Total Value of Building Permits Decreases in October
December 5, 2022 | By Logan Caswell
The value of residential permits declined 6.4% to $6.5 billion nationally in October.
Statistics Canada has announced the total value of building permits in Canada declined 1.4% in October to $10.0 billion. Losses in the residential sector more than offset gains from the non-residential sector.
Residential sector cools off for second month
The value of residential permits declined 6.4% to $6.5 billion nationally in October. Similarly, the number of new residential units decreased 4.6%, mainly due to single-family homes (-9.3%) which fell for the fifth consecutive month.
The value of building permits in the multi-family component decreased 6.9%, with Ontario posting its second consecutive decline after reaching its peak in August. Nova Scotia also recorded a large decline following its record high in September.
The single-family homes component declined 5.8% in October as eight provinces posted a drop in construction intentions. Conversely, Manitoba saw a notable increase of 14.3% following two weaker months.
Ontario pushes up non-residential sector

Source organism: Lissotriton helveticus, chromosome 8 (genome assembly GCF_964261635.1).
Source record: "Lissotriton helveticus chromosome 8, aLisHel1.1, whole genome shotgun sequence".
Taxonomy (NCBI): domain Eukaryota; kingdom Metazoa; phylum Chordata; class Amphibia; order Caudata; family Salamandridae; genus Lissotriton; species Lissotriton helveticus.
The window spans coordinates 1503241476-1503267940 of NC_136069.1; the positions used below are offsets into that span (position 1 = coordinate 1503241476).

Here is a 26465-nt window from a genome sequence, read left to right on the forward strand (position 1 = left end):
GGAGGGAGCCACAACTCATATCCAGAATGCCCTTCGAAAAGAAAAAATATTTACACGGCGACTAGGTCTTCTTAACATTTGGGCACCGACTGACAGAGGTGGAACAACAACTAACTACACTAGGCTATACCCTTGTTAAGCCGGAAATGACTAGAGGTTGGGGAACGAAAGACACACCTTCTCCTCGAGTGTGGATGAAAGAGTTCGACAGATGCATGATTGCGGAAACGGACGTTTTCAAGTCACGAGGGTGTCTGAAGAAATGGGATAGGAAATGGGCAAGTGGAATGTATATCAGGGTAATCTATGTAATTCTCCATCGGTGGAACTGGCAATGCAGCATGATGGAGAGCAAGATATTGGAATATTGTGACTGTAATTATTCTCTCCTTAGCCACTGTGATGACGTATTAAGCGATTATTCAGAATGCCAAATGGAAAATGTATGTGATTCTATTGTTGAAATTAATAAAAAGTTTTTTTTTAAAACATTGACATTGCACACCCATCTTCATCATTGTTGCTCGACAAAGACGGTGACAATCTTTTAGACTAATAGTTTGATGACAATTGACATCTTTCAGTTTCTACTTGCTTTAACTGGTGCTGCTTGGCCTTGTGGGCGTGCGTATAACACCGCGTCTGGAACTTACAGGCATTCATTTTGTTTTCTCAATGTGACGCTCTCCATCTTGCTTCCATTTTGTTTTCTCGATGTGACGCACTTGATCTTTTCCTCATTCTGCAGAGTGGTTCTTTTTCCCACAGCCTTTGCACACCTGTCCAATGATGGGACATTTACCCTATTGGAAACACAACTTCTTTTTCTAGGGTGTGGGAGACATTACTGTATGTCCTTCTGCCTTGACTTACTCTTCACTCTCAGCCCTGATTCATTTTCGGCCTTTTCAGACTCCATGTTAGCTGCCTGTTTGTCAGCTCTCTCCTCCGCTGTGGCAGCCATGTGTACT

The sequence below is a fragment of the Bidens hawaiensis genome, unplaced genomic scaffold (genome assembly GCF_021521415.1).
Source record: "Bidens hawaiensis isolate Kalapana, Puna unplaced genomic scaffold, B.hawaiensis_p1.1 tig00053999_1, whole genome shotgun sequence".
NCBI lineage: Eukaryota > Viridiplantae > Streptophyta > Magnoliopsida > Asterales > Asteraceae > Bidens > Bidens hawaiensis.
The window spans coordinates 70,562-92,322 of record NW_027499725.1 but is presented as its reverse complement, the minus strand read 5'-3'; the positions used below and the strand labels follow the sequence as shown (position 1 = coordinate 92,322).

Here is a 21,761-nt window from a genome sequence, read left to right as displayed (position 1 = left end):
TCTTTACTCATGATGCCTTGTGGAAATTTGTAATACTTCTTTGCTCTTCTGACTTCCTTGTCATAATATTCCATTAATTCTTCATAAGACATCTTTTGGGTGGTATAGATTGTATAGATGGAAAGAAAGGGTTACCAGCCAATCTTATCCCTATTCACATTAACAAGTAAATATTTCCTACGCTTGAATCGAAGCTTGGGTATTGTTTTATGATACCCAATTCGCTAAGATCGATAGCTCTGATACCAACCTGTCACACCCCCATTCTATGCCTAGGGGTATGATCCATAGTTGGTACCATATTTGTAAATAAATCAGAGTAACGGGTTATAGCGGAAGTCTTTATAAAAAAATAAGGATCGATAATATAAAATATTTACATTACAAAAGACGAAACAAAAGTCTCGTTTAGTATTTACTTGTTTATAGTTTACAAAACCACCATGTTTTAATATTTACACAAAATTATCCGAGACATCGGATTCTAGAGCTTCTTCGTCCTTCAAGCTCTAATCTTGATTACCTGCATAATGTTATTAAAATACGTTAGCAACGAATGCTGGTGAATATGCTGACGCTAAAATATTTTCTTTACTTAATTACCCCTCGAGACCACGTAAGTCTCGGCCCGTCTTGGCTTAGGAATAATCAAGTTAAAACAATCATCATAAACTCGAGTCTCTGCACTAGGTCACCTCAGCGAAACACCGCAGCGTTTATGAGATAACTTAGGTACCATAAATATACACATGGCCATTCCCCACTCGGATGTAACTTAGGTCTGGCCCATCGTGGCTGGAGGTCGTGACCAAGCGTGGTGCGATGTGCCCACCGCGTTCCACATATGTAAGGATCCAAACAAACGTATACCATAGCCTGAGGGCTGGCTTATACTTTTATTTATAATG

The total permit value of the non-residential sector increased 9.5% to $3.5 billion in October.
Construction intentions in the commercial component sharply increased by 18.0% in October. Ontario posted the largest gain, with multiple projects valuing over $20 million, while in September, one permit was reported above this level.
The value of building permits in the industrial component sharply increased by 16.2%, largely due to Ontario, which reported a $114 million permit for a water/sewer project in Erin. New Brunswick also posted notable gains, with three projects valuing over $5 million each.
The institutional component continued to slow as it dropped 17.1% in October, following a 38.2% decrease the previous month, reaching its lowest value since May 2020.